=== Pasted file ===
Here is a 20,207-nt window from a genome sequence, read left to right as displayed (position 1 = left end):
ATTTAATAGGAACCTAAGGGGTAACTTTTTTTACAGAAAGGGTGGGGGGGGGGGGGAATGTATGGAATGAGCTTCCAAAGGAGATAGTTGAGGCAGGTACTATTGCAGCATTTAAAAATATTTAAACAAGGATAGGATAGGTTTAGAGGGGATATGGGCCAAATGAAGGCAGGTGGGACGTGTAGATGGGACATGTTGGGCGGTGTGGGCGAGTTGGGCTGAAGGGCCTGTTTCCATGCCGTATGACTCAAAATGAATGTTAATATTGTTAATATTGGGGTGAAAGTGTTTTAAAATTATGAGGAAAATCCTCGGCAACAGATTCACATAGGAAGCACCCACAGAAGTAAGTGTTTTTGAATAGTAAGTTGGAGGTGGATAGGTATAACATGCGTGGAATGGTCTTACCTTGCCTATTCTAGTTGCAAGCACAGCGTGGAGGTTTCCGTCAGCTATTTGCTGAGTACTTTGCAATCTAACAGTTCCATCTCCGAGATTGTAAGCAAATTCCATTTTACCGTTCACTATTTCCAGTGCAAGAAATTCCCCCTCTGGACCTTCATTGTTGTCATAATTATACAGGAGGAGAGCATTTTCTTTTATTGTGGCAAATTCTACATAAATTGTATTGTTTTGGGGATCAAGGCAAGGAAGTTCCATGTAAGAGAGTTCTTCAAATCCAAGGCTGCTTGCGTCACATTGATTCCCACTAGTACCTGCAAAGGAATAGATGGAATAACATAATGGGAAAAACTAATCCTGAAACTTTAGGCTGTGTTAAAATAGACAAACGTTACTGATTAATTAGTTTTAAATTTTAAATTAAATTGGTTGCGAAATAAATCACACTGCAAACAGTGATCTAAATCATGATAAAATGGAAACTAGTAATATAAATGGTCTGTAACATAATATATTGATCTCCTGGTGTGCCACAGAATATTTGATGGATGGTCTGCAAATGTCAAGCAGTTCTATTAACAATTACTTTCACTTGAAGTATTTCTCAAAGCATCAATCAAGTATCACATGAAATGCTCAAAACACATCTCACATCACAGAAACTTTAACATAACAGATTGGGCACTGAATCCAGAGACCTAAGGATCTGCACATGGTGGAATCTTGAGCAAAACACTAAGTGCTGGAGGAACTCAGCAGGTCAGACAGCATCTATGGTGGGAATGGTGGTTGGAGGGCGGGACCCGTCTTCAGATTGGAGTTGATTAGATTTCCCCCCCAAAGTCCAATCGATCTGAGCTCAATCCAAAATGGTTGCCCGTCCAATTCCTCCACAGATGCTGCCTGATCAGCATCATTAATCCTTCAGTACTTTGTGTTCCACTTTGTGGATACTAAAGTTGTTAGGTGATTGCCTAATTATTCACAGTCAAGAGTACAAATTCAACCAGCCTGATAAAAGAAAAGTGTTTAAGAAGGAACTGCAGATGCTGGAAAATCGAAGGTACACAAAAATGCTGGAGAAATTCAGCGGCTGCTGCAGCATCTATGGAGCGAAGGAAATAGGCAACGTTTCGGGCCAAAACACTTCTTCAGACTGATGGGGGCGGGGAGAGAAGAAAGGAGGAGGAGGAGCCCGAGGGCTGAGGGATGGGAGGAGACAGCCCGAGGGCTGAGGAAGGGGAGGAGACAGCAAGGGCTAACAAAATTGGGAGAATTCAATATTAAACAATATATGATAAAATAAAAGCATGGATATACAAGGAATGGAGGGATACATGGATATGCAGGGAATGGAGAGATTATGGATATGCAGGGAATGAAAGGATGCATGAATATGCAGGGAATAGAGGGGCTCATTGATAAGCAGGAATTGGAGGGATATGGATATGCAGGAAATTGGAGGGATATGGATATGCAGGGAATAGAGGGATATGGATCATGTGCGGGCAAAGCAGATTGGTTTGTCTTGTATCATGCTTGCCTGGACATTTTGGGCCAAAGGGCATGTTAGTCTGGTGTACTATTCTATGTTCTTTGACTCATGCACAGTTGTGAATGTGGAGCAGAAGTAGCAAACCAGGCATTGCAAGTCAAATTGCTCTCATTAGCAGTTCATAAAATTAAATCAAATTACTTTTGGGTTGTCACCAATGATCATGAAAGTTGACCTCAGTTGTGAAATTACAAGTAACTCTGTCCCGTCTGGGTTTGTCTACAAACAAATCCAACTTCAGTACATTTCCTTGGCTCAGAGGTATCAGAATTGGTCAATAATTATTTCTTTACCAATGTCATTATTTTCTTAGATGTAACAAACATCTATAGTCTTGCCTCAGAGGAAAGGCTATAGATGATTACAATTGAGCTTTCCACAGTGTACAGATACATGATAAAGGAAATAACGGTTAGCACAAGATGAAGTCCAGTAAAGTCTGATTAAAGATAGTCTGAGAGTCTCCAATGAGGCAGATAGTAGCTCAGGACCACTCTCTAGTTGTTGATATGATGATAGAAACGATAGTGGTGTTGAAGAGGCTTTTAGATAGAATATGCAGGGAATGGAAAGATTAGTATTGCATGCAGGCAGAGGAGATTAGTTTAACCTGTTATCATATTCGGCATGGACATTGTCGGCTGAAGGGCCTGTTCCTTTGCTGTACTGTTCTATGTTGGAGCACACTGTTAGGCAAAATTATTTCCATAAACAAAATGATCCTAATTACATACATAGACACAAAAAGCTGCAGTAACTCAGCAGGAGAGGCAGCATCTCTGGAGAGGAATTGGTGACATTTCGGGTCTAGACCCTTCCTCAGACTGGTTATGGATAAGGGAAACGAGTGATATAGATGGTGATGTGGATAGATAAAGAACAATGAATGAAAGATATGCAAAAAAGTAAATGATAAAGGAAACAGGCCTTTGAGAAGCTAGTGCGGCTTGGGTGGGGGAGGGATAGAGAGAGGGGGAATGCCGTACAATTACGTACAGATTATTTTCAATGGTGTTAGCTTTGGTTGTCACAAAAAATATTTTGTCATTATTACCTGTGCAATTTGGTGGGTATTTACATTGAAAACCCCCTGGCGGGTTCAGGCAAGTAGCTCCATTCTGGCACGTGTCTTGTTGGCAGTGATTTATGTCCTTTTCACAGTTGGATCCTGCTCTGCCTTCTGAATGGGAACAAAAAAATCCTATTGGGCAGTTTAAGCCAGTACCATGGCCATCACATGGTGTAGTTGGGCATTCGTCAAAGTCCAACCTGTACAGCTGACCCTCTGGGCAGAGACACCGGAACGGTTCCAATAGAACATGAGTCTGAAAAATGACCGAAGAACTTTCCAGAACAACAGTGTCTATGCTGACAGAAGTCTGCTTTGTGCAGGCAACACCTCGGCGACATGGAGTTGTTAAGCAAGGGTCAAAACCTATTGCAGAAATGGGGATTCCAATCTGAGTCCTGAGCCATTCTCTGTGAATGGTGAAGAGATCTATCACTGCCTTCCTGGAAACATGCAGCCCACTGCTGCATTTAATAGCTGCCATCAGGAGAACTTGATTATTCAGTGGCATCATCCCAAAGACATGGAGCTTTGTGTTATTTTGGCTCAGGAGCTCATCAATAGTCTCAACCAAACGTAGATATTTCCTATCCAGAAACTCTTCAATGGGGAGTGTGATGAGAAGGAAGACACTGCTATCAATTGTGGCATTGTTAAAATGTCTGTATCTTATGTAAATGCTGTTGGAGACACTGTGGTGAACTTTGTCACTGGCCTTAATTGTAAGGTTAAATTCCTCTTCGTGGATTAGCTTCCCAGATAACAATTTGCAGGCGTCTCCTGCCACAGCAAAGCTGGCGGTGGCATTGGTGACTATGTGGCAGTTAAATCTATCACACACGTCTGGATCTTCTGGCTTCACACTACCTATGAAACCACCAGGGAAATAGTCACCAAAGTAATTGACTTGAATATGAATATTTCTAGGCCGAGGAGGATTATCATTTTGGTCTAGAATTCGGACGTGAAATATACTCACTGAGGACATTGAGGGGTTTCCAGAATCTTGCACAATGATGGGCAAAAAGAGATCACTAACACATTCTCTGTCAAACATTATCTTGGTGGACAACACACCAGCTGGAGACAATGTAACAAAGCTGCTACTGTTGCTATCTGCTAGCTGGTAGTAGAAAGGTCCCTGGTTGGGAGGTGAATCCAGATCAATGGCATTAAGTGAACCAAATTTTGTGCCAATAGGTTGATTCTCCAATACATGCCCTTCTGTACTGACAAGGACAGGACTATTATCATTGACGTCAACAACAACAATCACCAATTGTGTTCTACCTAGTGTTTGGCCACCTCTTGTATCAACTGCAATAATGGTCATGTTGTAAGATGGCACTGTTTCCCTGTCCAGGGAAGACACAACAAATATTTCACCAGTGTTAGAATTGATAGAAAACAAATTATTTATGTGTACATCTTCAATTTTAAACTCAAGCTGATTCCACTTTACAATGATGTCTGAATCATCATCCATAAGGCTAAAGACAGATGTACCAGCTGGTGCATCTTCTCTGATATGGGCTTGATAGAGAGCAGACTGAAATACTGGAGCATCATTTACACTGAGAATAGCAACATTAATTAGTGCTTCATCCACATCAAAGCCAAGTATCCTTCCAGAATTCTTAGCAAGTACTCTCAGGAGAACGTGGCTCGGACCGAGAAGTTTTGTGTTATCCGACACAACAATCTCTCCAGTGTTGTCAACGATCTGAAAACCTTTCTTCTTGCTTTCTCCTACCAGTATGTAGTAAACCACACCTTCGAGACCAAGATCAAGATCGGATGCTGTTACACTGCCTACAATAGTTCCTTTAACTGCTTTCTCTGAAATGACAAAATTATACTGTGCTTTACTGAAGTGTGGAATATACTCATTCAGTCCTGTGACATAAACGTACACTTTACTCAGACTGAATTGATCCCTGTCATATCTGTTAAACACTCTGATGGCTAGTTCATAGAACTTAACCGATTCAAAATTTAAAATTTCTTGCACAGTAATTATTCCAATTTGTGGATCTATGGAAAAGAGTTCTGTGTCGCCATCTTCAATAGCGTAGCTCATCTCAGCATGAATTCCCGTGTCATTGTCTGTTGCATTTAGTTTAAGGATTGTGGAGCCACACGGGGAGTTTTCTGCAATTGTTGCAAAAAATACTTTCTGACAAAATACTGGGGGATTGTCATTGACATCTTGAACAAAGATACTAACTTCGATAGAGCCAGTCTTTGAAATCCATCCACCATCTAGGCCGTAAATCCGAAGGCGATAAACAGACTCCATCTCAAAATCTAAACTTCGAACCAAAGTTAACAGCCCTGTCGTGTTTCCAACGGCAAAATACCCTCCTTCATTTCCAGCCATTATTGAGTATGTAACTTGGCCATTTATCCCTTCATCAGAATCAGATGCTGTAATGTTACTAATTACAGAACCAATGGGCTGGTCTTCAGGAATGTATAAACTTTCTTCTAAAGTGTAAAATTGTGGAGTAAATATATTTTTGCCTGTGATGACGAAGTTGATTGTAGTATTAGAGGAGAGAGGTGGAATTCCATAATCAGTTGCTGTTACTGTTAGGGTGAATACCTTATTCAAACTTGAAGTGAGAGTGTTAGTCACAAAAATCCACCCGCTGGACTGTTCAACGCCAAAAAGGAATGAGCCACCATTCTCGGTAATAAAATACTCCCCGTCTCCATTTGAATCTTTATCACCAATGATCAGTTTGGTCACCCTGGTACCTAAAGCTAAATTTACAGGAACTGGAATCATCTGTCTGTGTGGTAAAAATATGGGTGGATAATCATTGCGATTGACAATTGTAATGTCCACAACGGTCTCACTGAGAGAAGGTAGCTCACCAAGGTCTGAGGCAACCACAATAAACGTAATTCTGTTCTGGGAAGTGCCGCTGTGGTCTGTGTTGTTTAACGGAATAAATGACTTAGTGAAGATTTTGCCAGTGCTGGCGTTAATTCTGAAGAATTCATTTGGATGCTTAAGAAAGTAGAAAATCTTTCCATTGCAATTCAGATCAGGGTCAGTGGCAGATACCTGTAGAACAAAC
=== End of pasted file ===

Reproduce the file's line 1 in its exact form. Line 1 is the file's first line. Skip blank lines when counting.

Here is a 20,207-nt window from a genome sequence, read left to right as displayed (position 1 = left end):